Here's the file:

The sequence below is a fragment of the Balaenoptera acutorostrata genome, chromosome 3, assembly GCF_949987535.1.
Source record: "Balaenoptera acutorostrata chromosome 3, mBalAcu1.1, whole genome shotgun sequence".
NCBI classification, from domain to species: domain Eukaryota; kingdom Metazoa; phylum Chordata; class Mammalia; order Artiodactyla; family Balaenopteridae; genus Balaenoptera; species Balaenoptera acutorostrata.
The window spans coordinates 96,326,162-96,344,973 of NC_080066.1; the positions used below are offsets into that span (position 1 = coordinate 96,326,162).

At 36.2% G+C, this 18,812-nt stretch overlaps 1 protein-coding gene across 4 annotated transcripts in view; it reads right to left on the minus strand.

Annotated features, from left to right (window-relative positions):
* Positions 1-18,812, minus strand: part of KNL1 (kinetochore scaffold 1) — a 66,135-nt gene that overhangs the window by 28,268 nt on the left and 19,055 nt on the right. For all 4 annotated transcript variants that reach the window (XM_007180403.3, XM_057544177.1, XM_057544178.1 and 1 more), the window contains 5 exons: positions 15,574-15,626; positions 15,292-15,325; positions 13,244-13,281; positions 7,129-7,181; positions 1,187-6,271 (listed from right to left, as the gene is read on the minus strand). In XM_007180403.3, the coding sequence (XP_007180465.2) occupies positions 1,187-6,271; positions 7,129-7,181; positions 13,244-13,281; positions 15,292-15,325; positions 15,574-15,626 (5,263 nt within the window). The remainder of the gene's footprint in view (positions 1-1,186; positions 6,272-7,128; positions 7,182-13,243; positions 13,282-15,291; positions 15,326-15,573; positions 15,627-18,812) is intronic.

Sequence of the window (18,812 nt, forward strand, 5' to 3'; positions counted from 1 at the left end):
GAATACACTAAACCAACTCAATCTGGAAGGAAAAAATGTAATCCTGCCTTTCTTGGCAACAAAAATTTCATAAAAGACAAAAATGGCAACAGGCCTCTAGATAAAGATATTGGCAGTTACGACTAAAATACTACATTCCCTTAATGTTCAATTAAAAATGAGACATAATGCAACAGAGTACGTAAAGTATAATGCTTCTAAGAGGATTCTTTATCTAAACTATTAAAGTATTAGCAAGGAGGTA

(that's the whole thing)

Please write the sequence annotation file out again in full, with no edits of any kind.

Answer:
The sequence below is a fragment of the Balaenoptera acutorostrata genome, chromosome 3, assembly GCF_949987535.1.
Source record: "Balaenoptera acutorostrata chromosome 3, mBalAcu1.1, whole genome shotgun sequence".
NCBI classification, from domain to species: domain Eukaryota; kingdom Metazoa; phylum Chordata; class Mammalia; order Artiodactyla; family Balaenopteridae; genus Balaenoptera; species Balaenoptera acutorostrata.
The window spans coordinates 96,326,162-96,344,973 of NC_080066.1; the positions used below are offsets into that span (position 1 = coordinate 96,326,162).

At 36.2% G+C, this 18,812-nt stretch overlaps 1 protein-coding gene across 4 annotated transcripts in view; it reads right to left on the minus strand.

Annotated features, from left to right (window-relative positions):
* Positions 1-18,812, minus strand: part of KNL1 (kinetochore scaffold 1) — a 66,135-nt gene that overhangs the window by 28,268 nt on the left and 19,055 nt on the right. For all 4 annotated transcript variants that reach the window (XM_007180403.3, XM_057544177.1, XM_057544178.1 and 1 more), the window contains 5 exons: positions 15,574-15,626; positions 15,292-15,325; positions 13,244-13,281; positions 7,129-7,181; positions 1,187-6,271 (listed from right to left, as the gene is read on the minus strand). In XM_007180403.3, the coding sequence (XP_007180465.2) occupies positions 1,187-6,271; positions 7,129-7,181; positions 13,244-13,281; positions 15,292-15,325; positions 15,574-15,626 (5,263 nt within the window). The remainder of the gene's footprint in view (positions 1-1,186; positions 6,272-7,128; positions 7,182-13,243; positions 13,282-15,291; positions 15,326-15,573; positions 15,627-18,812) is intronic.

Sequence of the window (18,812 nt, forward strand, 5' to 3'; positions counted from 1 at the left end):
GAATACACTAAACCAACTCAATCTGGAAGGAAAAAATGTAATCCTGCCTTTCTTGGCAACAAAAATTTCATAAAAGACAAAAATGGCAACAGGCCTCTAGATAAAGATATTGGCAGTTACGACTAAAATACTACATTCCCTTAATGTTCAATTAAAAATGAGACATAATGCAACAGAGTACGTAAAGTATAATGCTTCTAAGAGGATTCTTTATCTAAACTATTAAAGTATTAGCAAGGAGGTA